Wednesday, January 19, 2011

January 22, 1879 --- Isandhlwana & Rorke's Drift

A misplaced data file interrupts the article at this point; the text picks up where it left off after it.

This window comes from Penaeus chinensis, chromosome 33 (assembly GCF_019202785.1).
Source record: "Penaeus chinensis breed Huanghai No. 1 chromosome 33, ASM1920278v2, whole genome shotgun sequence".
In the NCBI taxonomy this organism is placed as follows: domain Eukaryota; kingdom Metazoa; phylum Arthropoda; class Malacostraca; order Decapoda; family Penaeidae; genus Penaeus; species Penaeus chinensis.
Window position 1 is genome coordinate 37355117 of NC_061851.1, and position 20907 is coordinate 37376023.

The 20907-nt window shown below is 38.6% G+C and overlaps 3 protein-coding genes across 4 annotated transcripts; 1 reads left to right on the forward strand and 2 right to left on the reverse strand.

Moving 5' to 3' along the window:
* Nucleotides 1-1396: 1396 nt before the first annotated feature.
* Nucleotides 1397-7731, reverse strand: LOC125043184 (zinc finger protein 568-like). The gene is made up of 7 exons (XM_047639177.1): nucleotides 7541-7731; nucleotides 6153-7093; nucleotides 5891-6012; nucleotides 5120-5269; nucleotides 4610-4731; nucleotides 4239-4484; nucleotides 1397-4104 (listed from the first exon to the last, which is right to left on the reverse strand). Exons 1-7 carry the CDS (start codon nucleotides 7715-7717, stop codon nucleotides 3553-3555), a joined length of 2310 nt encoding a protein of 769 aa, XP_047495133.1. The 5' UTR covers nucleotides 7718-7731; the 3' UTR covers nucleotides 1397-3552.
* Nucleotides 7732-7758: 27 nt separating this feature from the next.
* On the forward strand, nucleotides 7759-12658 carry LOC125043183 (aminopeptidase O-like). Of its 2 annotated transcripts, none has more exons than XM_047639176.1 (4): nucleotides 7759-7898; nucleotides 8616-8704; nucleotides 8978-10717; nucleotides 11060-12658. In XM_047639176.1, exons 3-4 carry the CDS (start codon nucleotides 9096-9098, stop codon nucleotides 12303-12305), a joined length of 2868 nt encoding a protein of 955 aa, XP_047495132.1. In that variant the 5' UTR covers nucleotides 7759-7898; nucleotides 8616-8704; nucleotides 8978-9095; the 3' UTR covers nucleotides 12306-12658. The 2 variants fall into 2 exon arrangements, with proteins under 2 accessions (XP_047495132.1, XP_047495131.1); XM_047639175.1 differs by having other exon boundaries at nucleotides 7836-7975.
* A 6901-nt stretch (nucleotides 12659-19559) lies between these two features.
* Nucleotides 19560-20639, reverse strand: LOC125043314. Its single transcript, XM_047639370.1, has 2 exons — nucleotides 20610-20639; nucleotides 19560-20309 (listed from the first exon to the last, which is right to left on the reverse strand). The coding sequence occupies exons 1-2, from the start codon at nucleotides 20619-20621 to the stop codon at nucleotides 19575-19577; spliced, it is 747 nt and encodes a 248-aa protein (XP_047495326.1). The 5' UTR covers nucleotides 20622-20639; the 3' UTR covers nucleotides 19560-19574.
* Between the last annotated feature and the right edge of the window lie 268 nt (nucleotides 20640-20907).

In a day marked both by incompetence and heroism, one British regiment is annihilated by Zulu warriors at Isandhlwana while only miles away, at Rorke's Drift, a much smaller force repels its attackers. Lord Chelmsford commands British forces which have been sent out to crush the Zulu army of Chief Cetawayo.  The Zulu impis had been menacing the encroaching northern settlements of Natal. Leaving the 24th regiment to guard his supply camp at Isandhlwana, Chelmsford moves out in force.  Somehow, the British forces managed to march past a Zulu army of 20,000 men. Despite word sent from camp that the Zulus are advacing, Chelmsford is unconcerned.  By the time a subsequent message reached him - "For God's sake, come back with all your men" - it is too late.  The camp has been overrun.  Chelmsford returns to find the ground littered with the dead, black and white.  The Zulus, using the bodies of their dead as shields, had been able to breach the camp's defensive lines and overwhelm the small force.  500 British and native supporters are dead.  Cetawayo had then sent 4000 Zulus on to attack the field hospital at Rorke's Drift  A sentry in full retreat informed the defenders, "Here they come, black as hell and as thick as grass."  The action continued through the night.  The hospital, is a strongly walled farmhouse and well-situated, commanding a large open ground.  The 100 men held off repeated Zulu attacks, losing only 17 men.  Eleven VC's (the Victoria Cross) were won at Rorke's Drift, more than on any other single day in Army history.  The Zulu dead from the two battles are estimated to be more than 2500.  Cetwayo said, "There are not enough tears to mourn the dead." A shaken Lord Chelmsford wired London and Prime Minister Disraeli: "We have certainly been seriously underrating the power of the Zulu army."  In her journal, the Queen was distraught: "How could this happen we cannot yet imagine." A disgusted Disraeli, who thought the whole war was "unhappily precipitated," ordered the "panic-struck" Chelmsford replaced.  By the time General Wolseley arrived to succeed him, however, Cetawayo's army was finally defeated at Ulundi.

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